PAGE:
Fri + day –> Friday
Fri + end –> friend
Fri (e) nd –> friend
Friend is one the most frequently misspelled words: misspelled by both children and adults alike. Why is that? Why do children have difficulty learning the correct spelling of a word they know so well and use so often both in speech and writing? The problem, as we all know, lies with the spelling of the vowel letters. I have seen such spellings as *<freind>, *<frend> and even *<frind>. I suspect that friend is one of the words that gave rise to the ridiculous “I before E except after C” spelling rule.
The question is “Why can’t children seem to remember the spelling of a word they know so well?” You see, how children spell or misspell words reveal more about what they know about words and how they are processing those words than we might think. We might teach them about a rule such as “I before E except after C” but when they write, they spell words based on how they are processing those words at the time. So, in a certain sense, spelling or misspellings provide a window into the minds of children: they provide visible clues which allow us to see how they process words. Thus, the misspelling *<frend> just shows that they are ‘sounding out’ the word and producing a phonetic spelling of it [ frend ]. The phonological representation of the word is / frɛnd /. On the other hand, the *<freind> misspellings shows that they have memorized the spelling of the word, remember all the six letters, but cannot figure out the correct order of the vowel letters.
Let us try to embark on our own learning about the word “friend“. Why is it spelled the way it is? Why is there an <i> in it if is not pronounced? A look at any etymology dictionary reveals that the <i> has not always been a part of the word’s spelling. It is a relatively recent addition. Middle English had the word spelled as <frend> which corresponded closely to how it was pronounced. Old English had it spelled as <freond>: again spelling and pronunciation closely corresponding to each other at the time. Therefore, the question is: “Why the sudden appearance of <i> in its spelling, if this has nothing to do with pronunciation?”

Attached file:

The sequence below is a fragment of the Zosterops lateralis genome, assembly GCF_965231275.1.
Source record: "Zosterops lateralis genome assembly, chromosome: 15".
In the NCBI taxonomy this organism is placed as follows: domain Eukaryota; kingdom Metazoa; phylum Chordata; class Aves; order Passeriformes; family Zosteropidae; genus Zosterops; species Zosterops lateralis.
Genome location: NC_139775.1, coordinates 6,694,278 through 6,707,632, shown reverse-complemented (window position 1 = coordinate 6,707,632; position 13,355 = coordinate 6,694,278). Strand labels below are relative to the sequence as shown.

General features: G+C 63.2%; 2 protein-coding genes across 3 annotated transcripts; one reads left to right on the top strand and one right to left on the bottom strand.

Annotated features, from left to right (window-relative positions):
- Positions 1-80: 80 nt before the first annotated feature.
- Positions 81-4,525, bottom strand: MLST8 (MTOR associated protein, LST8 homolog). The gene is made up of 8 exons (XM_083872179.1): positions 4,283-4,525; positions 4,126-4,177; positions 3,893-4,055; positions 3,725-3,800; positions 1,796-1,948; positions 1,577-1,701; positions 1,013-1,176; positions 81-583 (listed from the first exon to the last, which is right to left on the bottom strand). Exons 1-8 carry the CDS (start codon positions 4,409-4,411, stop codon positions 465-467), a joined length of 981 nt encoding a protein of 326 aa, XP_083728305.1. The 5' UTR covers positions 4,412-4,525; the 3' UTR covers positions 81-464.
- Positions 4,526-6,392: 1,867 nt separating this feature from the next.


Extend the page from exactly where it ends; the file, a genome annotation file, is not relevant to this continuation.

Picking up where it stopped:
The answer lies in the principles of English spelling. English operates on a hierarchy of three concepts: etymology, morphology, and phonology. These three concepts do not operate in isolation but are interrelated and influence each other. Etymology deals with the history of words: that is, the source (origin) of a word, when it was borrowed, what language it was borrowed from, how the word was used when it was borrowed, and changes in usage over time. For example, the spelling of <rhyme>, <rhythm>, and <rheumatism> with <rh> for /r/ are due to etymological reasons. They show that the words have their origins in Greek. In the same way, writing <write>, <wrong>, and <wrestle> with <wr> for /r/ indicate Germanic origins. English spelling abounds with such etymological clues which the spoken version of the language does not reveal.
Morphology deals with the meaningful elements of words – bases, prefixes, suffixes, and connecting vowel letters. These elements tend to be stable and remain the same even if pronunciations change. Morphemes – the basic elements of morphology – are considered to be the building blocks of the English language. Phonology, to state it simply, deals with pronunciation.
Etymology Online Dictionary has the following entry:
Old English freond “one attached to another by feelings of personal regard and preference,” from Proto-Germanic *frijōjands “lover, friend” (source also of Old Norse frændi, Old Danish frynt, Old Frisian friund, Dutch vriend, Middle High German friunt, German Freund, Gothic frijonds “friend”), from PIE *priy-ont-, “loving,” present-participle form of root *pri- “to love.”
Do you notice the <i> in the source *frijojands and in most of the cognates? Germanic mythology had two related gods: Freya (the goddess of sexual love) and Frigg ( the goddess of married love and friendship) which were often confused with each other. Friend was initially thought to derive from Freya and so was spelled with *<fre> right up into Middle English. However, when it was later thought to derive from Frigg and not Freya, the <i> was inserted in it to link it to its source. Interestingly, Frigg is also the source of Friday which was frigedag (Frigga’s day) in Old English.
In view of this history, how should we handle the spelling of <friend>? The <i> is clearly an etymological marker linking the spelling of the word to its source Frigg and thus linking it also to Friday. We now see that both Friday and friend have the sequence <fri>. This confirms the axiom that in English spelling, words that share a meaning tend to also share spelling. A helpful suggestion is to link the teaching (of the spelling) of friend to that of Friday and use the first element <Fri-> in Friday to reinforce the spelling of <friend> so that children can get the <fri> sequence right. We might have something like:
Fri + day –> Friday
Fri + end –> friend
Fri (e) nd –> friend
Also, it is important that they announce (call out) the sequence out loud while they write. The writing, speaking, and seeing help to bind the spelling to the word and ensure easier (or quicker) recall in the future.
SO, the spelling of <friend> is a clear case of etymology at work. It is also a demonstration that there is a reason for the presence of all the letters in a word’s spelling even though not all of them are part of the word’s pronunciation. Can we teach etymology to children? Absolutely. However, we as adults have to learn it for ourselves first and then we can use precise language to guide children as they operate like detectives working to unravel the clues embedded in the spellings of words. They can become hooked as they learn that there are reasons why words are spelled the way they are and they can actually uncover those reasons.